Sean Wilson runs through the alternative candidates to be England’s spinner in Tests.
You could pinpoint several reasons for England’s latest Ashes hammering in Australia. Weak top order batting, failure to convert starts, no Ben Stokes, lack of pace and poor preparation being the most documented flaws in the current England Test side. Another of those is the spin department. Australia is not a place known to be a paradise for spinners. Yet the impact of Nathan Lyon in this series gave England a glimpse of what might have been, had they had a spinner of such class in their side.
Lyon was integral to Australia’s success. Sure, the electric pace trio of Mitchell Starc, Josh Hazlewood and Pat Cummins will take the headlines and perhaps rightly so – they took a combined total of 66 English wickets and their pace, particularly through the air, was perhaps the difference on such flat wickets. But Lyon took 21 wickets of his own and his consistency with the ball built up pressure for the quicks to strike at the other end. It is well known that a paceman’s job becomes much easier once a spinner, at the very least, holds up an end, never mind offers the wicket-taking threat that Lyon does.
Unfortunately for England, such a luxury did not arrive. The tourists’ two spinners in the series, Moeen Ali and Mason Crane, earned series figures of 5-575 and 1-193 and never looked consistently threatening to the Australian batsmen at any point. Lyon, on the other hand, took his 21 scalps at 29.23 apiece and England couldn’t find a way to play him.
Yet, was this really that surprising? Moeen, while excellent in England, was poor during the previous winter tour to India, where he was expected to have an impact due to the turning pitches, taking just 10 wickets at 64.90 apiece. In addition, Crane averaged 44.68 with the ball from his seven matches for Hampshire during last year’s Division One season, as he struggled to get regular game time in the longer form of the game. You would be forgiven for thinking the selectors failed to pick more worthy candidates.
Admittedly, there is a dearth of talent when it comes to high-class spinners in the country at the moment. That is partly due to the early schedule and conditions in county cricket favouring seam bowlers, therefore costing potentially talented spinners game time. Yet, there are still some who have made an impression and will have felt hard done by when the Ashes squad was announced. One of those is Jack Leach. Over the past two seasons in Division One, Leach has taken 116 wickets at 23.6 with nine five-fors. The next best English spinner, in terms of number of wickets over that period of time, is Middlesex’s Ollie Rayner with 71. The underlining fact being that no English spinner has come close to Leach’s prolific wicket tally over the last two years.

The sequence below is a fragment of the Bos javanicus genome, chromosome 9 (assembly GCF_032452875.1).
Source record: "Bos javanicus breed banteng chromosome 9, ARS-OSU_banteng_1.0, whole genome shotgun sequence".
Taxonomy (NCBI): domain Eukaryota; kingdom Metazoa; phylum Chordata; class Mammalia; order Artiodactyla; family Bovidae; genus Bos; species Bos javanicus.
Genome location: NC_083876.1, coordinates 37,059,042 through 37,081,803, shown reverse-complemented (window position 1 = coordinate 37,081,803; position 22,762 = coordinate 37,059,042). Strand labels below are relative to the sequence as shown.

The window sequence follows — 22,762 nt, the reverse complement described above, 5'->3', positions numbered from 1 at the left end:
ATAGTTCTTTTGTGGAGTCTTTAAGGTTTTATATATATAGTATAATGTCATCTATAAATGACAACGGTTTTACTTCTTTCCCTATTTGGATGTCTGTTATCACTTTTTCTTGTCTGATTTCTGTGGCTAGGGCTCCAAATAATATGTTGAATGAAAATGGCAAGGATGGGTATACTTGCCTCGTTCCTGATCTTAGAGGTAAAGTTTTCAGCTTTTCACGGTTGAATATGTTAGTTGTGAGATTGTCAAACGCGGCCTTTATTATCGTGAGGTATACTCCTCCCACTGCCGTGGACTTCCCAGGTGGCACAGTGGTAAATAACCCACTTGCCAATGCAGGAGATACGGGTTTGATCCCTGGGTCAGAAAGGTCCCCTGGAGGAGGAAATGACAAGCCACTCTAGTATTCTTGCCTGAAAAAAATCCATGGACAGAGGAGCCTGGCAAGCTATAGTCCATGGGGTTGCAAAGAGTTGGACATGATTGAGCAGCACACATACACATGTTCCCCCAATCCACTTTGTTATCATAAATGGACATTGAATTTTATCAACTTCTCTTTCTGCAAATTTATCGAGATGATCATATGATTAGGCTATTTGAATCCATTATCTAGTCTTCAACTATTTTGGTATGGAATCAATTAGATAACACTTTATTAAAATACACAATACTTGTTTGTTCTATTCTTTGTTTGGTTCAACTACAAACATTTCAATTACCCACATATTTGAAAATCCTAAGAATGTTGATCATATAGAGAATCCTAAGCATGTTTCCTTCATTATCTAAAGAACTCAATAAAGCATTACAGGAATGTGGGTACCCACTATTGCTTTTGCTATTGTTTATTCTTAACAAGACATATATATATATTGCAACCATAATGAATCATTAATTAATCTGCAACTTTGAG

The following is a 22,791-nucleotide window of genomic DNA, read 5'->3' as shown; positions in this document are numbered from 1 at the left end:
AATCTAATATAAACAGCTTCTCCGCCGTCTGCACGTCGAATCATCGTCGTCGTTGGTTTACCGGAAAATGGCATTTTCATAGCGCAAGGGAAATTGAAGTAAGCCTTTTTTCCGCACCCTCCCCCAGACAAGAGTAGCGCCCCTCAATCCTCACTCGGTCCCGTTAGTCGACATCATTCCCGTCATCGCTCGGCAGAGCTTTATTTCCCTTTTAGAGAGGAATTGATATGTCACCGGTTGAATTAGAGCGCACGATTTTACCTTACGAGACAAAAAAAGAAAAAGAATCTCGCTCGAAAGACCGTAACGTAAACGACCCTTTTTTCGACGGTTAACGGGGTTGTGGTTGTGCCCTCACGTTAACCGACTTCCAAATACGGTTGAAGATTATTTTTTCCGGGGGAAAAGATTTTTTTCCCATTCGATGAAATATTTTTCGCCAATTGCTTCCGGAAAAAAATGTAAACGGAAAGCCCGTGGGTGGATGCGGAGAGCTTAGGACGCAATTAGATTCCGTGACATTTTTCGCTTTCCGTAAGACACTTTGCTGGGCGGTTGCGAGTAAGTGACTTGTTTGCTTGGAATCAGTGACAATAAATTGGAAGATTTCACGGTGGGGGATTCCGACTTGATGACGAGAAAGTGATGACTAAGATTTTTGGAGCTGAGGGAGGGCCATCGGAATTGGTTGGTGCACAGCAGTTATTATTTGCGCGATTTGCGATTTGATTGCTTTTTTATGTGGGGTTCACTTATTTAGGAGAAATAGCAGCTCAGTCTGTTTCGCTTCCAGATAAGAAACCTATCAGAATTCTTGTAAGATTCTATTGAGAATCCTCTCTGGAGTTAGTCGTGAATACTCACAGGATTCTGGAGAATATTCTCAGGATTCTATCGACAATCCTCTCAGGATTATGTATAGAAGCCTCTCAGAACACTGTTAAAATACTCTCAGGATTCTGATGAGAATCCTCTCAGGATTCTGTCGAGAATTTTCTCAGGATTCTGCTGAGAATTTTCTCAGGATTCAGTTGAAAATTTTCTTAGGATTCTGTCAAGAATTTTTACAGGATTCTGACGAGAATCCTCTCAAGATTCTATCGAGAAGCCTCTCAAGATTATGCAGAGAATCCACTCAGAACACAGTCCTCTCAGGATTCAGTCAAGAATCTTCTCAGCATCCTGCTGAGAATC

In addition to last year’s problems over his action, a concern with Leach is that he only performs at Taunton, where the wicket is traditionally helpful to spinners, especially towards the end of the match. Leach was a pivotal part of Somerset’s late title charge in 2016, even opening the bowling at times due to his threat on the turning wickets. However, in 2017, Leach began to have an impact away from home. He took 4-51 against Yorkshire at Scarborough and then 5-50 at Edgbaston against Warwickshire, offering a threat in less helpful conditions. Leach now seems to be developing into a much more well-rounded bowler and the bottom line is, the only one that England fans care about, that he gets people out. The Ashes may be gone but maybe Leach could finally have a chance to show England what they have been missing in New Zealand.
If not Leach, who else? Dom Bess, Leach’s Somerset spin partner, is also one that has impressed. Last season, Bess took an impressive 36 wickets from nine matches at 23.41 with three five-fors. The young off-spinner impressed the Somerset coaching staff, as well as viewers with his flight and guile with the ball. Indeed, Bess is only 20 and would perhaps need to develop for at least another full county season before calls for an England Test spot become louder.
And then we have Adil Rashid. Whatever happened to Adil Rashid? England’s leading wicket-taker (23) by a distance in India last winter has been overlooked ever since his promising series in the subcontinent. Rashid looked to have grown in maturity and confidence during that series against a high-quality Indian batting line-up, which included Virat Kohli at the peak of his powers. Yet, there are apparent doubts within the England camp over Rashid’s mental strength in Tests as much as his ability to tie down batsmen for long periods. The Yorkshire leg-spinner remains an integral part of England’s plans in white-ball cricket but who knows when we will see him again in the Test arena.
There are other promising talents. Amar Virdi, despite playing only three Division One matches last season, is highly thought of at Surrey and leg-spinner Matt Parkinson has impressed since breaking through at Lancashire, taking 24 wickets from nine matches at 27.95. However, much like Bess, they will need more development on the county scene before warranting selection at a higher level.
The underlining factor, though, is that England need a top-class spinner. To be the best Test side in the world, which England intend to be, you need to be adaptable both home and away. That is made even more difficult without a spinner who can hold up an end, as well offer a wicket-taking threat. England love an all-rounder, as we know, but Moeen Ali has proven on two away tours now that he is not the solution to England’s continuous search for a reliable spinner.
It could well be time to try someone else and Leach, Bess and Rashid have to be in contention.